Starting on January 5, 1997 during Bob Saget's final season, the theme was revamped (as well as the graphics and animation of the show's intro) featuring a duet of new vocals, Peter Hix (who had previously performed the theme song for America's Funniest People) and Terry Wood. The new version was also set in a different key than the original.

When AFHV returned for its ninth season with new hosts Daisy Fuentes and John Fugelsang and a completely new look, the current arrangement of "The Funny Things You Do" made its debut. Since that time, the theme has been an instrumental (also composed by Dan Slider) with a faster, ska/reggae beat, with the original key (of the 1989–96 version) restored, making it sound similar to "The Impression That I Get" by The Mighty Mighty Bosstones. An alternate version of this theme exists that is stripped of the trumpets (this version is only heard as the closing theme during the 2002–03 season in ABC and broadcast syndication runs, as well as in re-edited bumpers with added video clips from that particular episode in some 2002–03 season episodes in broadcast syndication). In reruns of the Fugelsang-Fuentes episodes on WGN America and the Tom Bergeron episodes on WGN America and ABC Family, the theme is noticeably slowed down (albeit slightly) during the show's opening titles and commercial bumpers.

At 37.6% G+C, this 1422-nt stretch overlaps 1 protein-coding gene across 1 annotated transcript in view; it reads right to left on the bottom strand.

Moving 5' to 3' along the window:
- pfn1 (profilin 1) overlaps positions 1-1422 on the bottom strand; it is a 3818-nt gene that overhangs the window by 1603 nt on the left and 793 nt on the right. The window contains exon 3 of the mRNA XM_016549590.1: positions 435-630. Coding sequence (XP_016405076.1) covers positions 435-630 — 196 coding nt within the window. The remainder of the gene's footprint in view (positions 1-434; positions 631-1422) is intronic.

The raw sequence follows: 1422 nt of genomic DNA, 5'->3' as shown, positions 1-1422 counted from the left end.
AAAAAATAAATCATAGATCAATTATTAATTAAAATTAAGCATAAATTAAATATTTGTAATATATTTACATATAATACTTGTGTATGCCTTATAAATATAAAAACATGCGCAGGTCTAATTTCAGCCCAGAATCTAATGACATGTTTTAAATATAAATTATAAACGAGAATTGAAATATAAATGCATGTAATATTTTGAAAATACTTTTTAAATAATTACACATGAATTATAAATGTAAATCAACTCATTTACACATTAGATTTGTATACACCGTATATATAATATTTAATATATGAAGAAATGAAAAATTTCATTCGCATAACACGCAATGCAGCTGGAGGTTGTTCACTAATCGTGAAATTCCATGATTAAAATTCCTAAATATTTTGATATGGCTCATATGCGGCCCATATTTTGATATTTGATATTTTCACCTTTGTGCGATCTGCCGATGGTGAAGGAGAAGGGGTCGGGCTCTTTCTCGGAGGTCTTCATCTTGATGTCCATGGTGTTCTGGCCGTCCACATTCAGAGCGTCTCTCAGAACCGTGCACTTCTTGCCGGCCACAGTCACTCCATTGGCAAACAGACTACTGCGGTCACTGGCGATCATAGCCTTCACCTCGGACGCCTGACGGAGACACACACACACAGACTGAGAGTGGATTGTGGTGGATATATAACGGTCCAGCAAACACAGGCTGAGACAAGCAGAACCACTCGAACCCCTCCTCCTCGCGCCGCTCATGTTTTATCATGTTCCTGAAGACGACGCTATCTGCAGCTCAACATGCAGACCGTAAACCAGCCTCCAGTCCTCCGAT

The current theme can be heard in its entirety at the Television Production Music Museum.[dead link] The two themes used in the Saget era have not been released to this day, as they are reportedly being held by Vin Di Bona for unknown reasons.

"The Funny Things You Do" was the theme song to the Australian version between 1991 and 2004. "The Funny Things You Do" was replaced by an instrumental version as part of a major revamp in 2005.

Reruns/syndication[edit]